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Seeking sanctuary on a warming planet

Some 800,000 years ago, the Earth’s climate cooled, and huge glaciers invaded what is now the Western United States. Areas once teeming with life became uninhabitable to many species. But most of them weren’t driven to extinction. Instead, prehistoric climate refugees migrated to regions that for one reason or another were buffered from the cold and the ice — from the Southwestern desert lowlands to sheltered, temperate nooks in the Pacific Northwest.

When most of the glaciers finally receded for good about 12,000 years ago, the floral and faunal refugees slowly made their way back to their ancestral homelands and settled in their current ranges. The natural sanctuaries had served as a sort of temporal ark, ferrying myriad creatures across the Ice Age.

Now, as human-caused climate change warms the planet, many species are likely, once again, to seek out refugia — areas shielded from warming temperatures and associated effects that can shelter the next generation of climate refugees from heat, fire and extreme weather and thereby help protect biodiversity. Scientists are now eagerly identifying and mapping these places — and pushing policymakers to prioritize their preservation — in order to keep them from being destroyed by development or overuse.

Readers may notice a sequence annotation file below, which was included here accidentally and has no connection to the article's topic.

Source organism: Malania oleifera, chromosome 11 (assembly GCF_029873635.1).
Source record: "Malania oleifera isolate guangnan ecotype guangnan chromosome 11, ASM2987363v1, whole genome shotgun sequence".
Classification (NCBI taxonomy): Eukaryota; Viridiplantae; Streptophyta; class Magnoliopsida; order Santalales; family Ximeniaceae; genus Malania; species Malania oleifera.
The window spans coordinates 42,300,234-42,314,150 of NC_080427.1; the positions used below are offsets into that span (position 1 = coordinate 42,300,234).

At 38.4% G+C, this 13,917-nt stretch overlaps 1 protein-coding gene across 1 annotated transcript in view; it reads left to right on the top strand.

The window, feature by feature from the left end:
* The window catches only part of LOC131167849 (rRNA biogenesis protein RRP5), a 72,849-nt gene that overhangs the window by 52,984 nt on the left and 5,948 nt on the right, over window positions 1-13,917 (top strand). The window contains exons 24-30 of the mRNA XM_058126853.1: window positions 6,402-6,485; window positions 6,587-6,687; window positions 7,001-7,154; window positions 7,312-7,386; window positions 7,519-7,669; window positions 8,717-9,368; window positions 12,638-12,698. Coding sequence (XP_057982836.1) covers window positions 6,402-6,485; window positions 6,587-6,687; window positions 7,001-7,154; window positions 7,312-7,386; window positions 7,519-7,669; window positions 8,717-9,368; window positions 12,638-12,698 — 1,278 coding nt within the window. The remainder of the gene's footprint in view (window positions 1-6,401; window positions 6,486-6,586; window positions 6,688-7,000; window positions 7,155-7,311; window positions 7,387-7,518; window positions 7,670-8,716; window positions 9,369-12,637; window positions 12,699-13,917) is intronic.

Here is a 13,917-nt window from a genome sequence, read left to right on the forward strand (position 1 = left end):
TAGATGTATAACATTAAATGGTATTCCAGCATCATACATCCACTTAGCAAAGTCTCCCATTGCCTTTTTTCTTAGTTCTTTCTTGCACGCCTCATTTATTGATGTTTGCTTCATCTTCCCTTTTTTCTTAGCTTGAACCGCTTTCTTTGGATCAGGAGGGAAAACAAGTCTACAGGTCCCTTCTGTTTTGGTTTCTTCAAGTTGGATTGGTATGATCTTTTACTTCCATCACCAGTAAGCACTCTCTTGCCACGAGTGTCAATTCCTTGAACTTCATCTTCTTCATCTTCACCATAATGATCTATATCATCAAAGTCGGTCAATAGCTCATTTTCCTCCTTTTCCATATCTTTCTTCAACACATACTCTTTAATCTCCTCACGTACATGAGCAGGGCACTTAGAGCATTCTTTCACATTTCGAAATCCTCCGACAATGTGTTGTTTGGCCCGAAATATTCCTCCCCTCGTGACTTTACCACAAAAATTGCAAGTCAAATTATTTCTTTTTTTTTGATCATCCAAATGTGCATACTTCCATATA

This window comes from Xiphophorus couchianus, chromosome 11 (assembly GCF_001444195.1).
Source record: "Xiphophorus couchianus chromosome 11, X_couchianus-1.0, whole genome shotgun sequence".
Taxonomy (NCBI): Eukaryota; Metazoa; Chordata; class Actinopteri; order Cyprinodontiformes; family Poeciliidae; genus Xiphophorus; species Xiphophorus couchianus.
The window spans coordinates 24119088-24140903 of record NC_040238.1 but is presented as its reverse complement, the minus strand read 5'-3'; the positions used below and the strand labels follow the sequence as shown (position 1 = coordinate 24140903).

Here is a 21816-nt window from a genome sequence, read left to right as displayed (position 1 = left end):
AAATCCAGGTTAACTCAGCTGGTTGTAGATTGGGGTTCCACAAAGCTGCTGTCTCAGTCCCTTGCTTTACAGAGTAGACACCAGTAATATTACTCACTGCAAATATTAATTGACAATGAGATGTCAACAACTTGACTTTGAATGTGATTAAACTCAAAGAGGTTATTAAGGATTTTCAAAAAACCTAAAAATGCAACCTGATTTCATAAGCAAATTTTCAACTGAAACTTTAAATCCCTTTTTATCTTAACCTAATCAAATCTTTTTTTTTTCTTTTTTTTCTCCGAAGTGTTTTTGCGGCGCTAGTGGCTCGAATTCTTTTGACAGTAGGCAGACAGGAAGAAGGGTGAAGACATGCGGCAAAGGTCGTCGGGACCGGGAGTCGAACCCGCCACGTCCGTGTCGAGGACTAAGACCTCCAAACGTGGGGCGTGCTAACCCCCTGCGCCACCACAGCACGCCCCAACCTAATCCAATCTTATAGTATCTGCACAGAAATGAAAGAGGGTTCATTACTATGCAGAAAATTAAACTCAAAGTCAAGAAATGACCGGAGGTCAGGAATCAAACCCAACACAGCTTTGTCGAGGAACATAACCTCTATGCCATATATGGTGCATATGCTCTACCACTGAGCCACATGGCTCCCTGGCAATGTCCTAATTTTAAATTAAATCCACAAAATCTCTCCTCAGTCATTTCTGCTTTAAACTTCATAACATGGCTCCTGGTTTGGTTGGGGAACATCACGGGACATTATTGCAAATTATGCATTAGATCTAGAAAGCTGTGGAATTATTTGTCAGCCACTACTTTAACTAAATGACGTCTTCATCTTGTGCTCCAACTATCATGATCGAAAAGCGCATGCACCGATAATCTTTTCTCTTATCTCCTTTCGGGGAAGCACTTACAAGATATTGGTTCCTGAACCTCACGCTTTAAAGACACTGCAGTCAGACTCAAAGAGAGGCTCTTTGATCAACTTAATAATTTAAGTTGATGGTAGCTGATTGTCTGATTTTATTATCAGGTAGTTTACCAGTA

Portrait of Mariah Meek
Mariah Meek

They have their work cut out for them. In a study by a team which includes EEB core faculty member Mariah Meek of plant biology published in Frontiers in Ecology and the Environment in January, researchers found that only a small fraction of climate refugia are currently protected in the U.S., though the Biden administration’s campaign to conserve 30% of U.S. lands by 2030 offers hope of saving more. Private, as well as public, lands need to be protected.

Preserving refugia alone won’t be enough; further warming must also be kept in check. As temperatures continue to climb, fewer and fewer places will be safe from global warming’s calamitous effects. And many species might suffer the same fate as the woolly mammoth did: Unable to escape from rising temperatures and increasing moisture when the last Ice Age ended, the cold-weather giant and many other megafauna vanished from the Earth forever.

Read the full story in High Country News